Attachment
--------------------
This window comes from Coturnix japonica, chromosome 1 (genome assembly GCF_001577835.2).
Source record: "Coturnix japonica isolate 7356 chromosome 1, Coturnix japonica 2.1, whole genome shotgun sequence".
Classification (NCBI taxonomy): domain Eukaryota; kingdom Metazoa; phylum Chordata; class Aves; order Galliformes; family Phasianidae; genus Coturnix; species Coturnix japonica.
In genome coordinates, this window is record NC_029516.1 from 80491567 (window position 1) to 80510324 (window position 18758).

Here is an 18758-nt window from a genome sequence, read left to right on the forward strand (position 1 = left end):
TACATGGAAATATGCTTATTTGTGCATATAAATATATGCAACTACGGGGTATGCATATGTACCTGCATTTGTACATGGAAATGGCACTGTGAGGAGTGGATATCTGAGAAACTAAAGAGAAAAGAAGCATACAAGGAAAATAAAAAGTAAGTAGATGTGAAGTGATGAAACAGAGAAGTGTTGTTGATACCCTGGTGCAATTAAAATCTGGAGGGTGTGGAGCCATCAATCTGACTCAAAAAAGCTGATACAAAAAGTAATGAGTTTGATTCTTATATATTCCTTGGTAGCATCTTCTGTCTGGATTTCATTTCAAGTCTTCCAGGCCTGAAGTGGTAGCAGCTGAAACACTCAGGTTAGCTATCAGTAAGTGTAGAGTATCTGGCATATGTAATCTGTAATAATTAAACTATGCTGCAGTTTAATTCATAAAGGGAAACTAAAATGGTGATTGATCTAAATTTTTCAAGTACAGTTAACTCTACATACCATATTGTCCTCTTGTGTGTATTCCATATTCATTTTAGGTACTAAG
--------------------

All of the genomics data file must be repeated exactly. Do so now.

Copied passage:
This window comes from Coturnix japonica, chromosome 1 (genome assembly GCF_001577835.2).
Source record: "Coturnix japonica isolate 7356 chromosome 1, Coturnix japonica 2.1, whole genome shotgun sequence".
Classification (NCBI taxonomy): domain Eukaryota; kingdom Metazoa; phylum Chordata; class Aves; order Galliformes; family Phasianidae; genus Coturnix; species Coturnix japonica.
In genome coordinates, this window is record NC_029516.1 from 80491567 (window position 1) to 80510324 (window position 18758).

Here is an 18758-nt window from a genome sequence, read left to right on the forward strand (position 1 = left end):
TACATGGAAATATGCTTATTTGTGCATATAAATATATGCAACTACGGGGTATGCATATGTACCTGCATTTGTACATGGAAATGGCACTGTGAGGAGTGGATATCTGAGAAACTAAAGAGAAAAGAAGCATACAAGGAAAATAAAAAGTAAGTAGATGTGAAGTGATGAAACAGAGAAGTGTTGTTGATACCCTGGTGCAATTAAAATCTGGAGGGTGTGGAGCCATCAATCTGACTCAAAAAAGCTGATACAAAAAGTAATGAGTTTGATTCTTATATATTCCTTGGTAGCATCTTCTGTCTGGATTTCATTTCAAGTCTTCCAGGCCTGAAGTGGTAGCAGCTGAAACACTCAGGTTAGCTATCAGTAAGTGTAGAGTATCTGGCATATGTAATCTGTAATAATTAAACTATGCTGCAGTTTAATTCATAAAGGGAAACTAAAATGGTGATTGATCTAAATTTTTCAAGTACAGTTAACTCTACATACCATATTGTCCTCTTGTGTGTATTCCATATTCATTTTAGGTACTAAG